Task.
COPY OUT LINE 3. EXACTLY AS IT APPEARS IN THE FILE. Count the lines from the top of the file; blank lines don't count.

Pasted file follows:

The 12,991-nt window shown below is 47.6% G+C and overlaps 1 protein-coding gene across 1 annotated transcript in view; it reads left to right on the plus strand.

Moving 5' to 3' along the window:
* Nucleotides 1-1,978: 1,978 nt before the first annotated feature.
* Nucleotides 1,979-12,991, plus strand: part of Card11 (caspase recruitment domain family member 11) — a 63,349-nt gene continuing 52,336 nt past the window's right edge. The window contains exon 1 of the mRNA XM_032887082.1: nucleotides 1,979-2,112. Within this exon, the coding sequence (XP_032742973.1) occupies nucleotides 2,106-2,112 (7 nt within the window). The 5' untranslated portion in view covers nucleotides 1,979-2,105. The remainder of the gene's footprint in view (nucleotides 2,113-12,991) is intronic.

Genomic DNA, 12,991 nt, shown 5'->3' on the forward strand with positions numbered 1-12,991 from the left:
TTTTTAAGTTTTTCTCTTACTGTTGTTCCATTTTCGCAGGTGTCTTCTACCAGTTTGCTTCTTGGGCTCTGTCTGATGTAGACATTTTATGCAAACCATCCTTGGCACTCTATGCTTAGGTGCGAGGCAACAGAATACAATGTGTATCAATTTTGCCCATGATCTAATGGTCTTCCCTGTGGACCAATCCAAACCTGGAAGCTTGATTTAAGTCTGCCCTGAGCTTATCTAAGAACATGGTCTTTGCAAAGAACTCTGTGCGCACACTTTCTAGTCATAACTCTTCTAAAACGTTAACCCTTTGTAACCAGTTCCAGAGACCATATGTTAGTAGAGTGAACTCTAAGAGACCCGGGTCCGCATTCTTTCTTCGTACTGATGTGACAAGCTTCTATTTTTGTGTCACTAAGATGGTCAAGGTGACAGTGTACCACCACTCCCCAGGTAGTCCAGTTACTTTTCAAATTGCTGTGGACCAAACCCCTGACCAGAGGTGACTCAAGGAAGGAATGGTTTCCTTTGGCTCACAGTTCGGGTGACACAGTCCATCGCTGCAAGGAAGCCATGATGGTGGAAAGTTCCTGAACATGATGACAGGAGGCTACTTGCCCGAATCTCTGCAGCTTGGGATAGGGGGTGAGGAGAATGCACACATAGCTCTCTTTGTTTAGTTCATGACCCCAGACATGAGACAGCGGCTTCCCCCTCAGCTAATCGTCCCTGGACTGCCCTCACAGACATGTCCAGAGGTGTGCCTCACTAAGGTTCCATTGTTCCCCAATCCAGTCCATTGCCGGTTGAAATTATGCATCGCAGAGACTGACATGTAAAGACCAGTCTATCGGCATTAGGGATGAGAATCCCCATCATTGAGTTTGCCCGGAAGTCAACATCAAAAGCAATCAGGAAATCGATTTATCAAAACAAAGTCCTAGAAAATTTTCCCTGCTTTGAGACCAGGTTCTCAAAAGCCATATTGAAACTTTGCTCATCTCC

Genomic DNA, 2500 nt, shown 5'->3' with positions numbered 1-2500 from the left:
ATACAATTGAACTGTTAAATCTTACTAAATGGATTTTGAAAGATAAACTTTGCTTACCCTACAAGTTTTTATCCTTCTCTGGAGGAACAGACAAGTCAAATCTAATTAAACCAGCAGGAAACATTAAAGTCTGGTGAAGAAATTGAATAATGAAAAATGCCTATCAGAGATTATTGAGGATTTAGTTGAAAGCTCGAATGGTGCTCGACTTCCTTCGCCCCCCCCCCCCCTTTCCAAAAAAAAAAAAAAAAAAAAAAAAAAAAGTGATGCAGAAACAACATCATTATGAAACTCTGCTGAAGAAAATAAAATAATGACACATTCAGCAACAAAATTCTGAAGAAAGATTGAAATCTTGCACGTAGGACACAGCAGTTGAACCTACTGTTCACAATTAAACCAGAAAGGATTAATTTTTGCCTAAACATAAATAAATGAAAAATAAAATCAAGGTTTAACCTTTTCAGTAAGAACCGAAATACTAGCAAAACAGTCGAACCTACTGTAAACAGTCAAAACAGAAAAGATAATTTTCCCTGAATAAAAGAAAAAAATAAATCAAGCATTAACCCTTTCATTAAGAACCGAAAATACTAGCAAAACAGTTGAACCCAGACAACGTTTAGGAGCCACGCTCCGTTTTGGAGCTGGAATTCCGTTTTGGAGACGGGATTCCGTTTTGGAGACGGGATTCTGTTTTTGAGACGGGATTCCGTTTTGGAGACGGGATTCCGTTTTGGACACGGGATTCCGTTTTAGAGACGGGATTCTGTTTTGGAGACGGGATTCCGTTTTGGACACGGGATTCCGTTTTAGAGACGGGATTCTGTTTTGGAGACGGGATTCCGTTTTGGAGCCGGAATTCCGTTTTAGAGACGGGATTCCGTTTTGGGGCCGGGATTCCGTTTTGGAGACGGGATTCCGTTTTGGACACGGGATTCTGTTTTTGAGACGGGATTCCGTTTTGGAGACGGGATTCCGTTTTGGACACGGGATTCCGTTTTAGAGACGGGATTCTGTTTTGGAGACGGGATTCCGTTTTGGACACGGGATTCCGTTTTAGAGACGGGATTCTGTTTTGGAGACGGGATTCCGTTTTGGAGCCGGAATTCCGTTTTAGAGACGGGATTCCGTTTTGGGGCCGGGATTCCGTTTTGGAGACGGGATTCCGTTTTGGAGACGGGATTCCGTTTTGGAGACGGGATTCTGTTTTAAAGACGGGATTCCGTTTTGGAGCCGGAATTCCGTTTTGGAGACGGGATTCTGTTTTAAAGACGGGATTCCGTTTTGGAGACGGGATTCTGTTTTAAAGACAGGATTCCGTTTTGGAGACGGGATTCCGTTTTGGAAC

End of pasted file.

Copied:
* Nucleotides 1-1,978: 1,978 nt before the first annotated feature.